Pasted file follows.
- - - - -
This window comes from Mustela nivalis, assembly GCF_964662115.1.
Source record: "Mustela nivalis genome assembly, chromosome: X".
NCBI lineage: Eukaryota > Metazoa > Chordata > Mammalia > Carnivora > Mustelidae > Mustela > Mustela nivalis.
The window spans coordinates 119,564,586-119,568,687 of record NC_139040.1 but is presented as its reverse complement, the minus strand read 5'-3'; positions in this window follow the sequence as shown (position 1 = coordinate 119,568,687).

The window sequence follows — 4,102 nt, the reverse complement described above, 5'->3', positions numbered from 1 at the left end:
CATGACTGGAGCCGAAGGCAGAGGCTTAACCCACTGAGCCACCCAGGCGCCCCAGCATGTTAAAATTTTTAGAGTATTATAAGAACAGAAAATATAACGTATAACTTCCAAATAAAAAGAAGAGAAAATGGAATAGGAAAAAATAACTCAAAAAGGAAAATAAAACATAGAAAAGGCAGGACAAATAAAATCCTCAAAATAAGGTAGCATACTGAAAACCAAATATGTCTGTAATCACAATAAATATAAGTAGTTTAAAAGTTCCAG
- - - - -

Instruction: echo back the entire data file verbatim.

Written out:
This window comes from Mustela nivalis, assembly GCF_964662115.1.
Source record: "Mustela nivalis genome assembly, chromosome: X".
NCBI lineage: Eukaryota > Metazoa > Chordata > Mammalia > Carnivora > Mustelidae > Mustela > Mustela nivalis.
The window spans coordinates 119,564,586-119,568,687 of record NC_139040.1 but is presented as its reverse complement, the minus strand read 5'-3'; positions in this window follow the sequence as shown (position 1 = coordinate 119,568,687).

The window sequence follows — 4,102 nt, the reverse complement described above, 5'->3', positions numbered from 1 at the left end:
CATGACTGGAGCCGAAGGCAGAGGCTTAACCCACTGAGCCACCCAGGCGCCCCAGCATGTTAAAATTTTTAGAGTATTATAAGAACAGAAAATATAACGTATAACTTCCAAATAAAAAGAAGAGAAAATGGAATAGGAAAAAATAACTCAAAAAGGAAAATAAAACATAGAAAAGGCAGGACAAATAAAATCCTCAAAATAAGGTAGCATACTGAAAACCAAATATGTCTGTAATCACAATAAATATAAGTAGTTTAAAAGTTCCAG